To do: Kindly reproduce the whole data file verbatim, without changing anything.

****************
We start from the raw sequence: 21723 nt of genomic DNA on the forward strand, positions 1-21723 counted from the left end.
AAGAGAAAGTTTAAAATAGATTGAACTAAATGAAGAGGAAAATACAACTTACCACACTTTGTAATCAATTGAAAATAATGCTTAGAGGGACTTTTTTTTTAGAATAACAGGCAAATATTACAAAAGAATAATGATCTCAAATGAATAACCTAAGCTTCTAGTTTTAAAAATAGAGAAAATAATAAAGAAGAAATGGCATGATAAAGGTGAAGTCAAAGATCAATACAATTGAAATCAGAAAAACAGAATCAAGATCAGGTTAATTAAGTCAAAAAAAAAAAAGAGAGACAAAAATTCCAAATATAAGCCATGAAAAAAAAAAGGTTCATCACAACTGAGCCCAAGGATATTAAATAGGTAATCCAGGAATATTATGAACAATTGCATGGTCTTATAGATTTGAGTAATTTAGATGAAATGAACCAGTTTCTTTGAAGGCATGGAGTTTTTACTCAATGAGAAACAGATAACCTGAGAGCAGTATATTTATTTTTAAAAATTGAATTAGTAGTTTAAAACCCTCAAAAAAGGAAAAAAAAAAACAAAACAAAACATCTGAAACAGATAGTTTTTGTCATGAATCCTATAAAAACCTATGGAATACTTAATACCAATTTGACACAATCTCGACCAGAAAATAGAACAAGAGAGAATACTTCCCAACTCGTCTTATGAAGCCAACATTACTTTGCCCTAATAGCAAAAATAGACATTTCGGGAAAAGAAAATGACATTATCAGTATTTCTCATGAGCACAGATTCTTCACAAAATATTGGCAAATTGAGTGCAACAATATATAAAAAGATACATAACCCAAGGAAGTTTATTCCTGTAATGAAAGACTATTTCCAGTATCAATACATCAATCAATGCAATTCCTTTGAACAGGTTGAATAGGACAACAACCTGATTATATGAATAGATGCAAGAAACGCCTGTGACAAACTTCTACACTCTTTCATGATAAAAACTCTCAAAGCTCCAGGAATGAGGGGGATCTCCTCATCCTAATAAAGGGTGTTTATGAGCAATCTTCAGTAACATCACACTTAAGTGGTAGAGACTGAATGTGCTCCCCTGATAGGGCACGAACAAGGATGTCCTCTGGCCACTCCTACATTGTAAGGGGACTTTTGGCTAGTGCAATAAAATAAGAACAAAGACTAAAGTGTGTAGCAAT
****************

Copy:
We start from the raw sequence: 21723 nt of genomic DNA on the forward strand, positions 1-21723 counted from the left end.
AAGAGAAAGTTTAAAATAGATTGAACTAAATGAAGAGGAAAATACAACTTACCACACTTTGTAATCAATTGAAAATAATGCTTAGAGGGACTTTTTTTTTAGAATAACAGGCAAATATTACAAAAGAATAATGATCTCAAATGAATAACCTAAGCTTCTAGTTTTAAAAATAGAGAAAATAATAAAGAAGAAATGGCATGATAAAGGTGAAGTCAAAGATCAATACAATTGAAATCAGAAAAACAGAATCAAGATCAGGTTAATTAAGTCAAAAAAAAAAAAGAGAGACAAAAATTCCAAATATAAGCCATGAAAAAAAAAAGGTTCATCACAACTGAGCCCAAGGATATTAAATAGGTAATCCAGGAATATTATGAACAATTGCATGGTCTTATAGATTTGAGTAATTTAGATGAAATGAACCAGTTTCTTTGAAGGCATGGAGTTTTTACTCAATGAGAAACAGATAACCTGAGAGCAGTATATTTATTTTTAAAAATTGAATTAGTAGTTTAAAACCCTCAAAAAAGGAAAAAAAAAAACAAAACAAAACATCTGAAACAGATAGTTTTTGTCATGAATCCTATAAAAACCTATGGAATACTTAATACCAATTTGACACAATCTCGACCAGAAAATAGAACAAGAGAGAATACTTCCCAACTCGTCTTATGAAGCCAACATTACTTTGCCCTAATAGCAAAAATAGACATTTCGGGAAAAGAAAATGACATTATCAGTATTTCTCATGAGCACAGATTCTTCACAAAATATTGGCAAATTGAGTGCAACAATATATAAAAAGATACATAACCCAAGGAAGTTTATTCCTGTAATGAAAGACTATTTCCAGTATCAATACATCAATCAATGCAATTCCTTTGAACAGGTTGAATAGGACAACAACCTGATTATATGAATAGATGCAAGAAACGCCTGTGACAAACTTCTACACTCTTTCATGATAAAAACTCTCAAAGCTCCAGGAATGAGGGGGATCTCCTCATCCTAATAAAGGGTGTTTATGAGCAATCTTCAGTAACATCACACTTAAGTGGTAGAGACTGAATGTGCTCCCCTGATAGGGCACGAACAAGGATGTCCTCTGGCCACTCCTACATTGTAAGGGGACTTTTGGCTAGTGCAATAAAATAAGAACAAAGACTAAAGTGTGTAGCAAT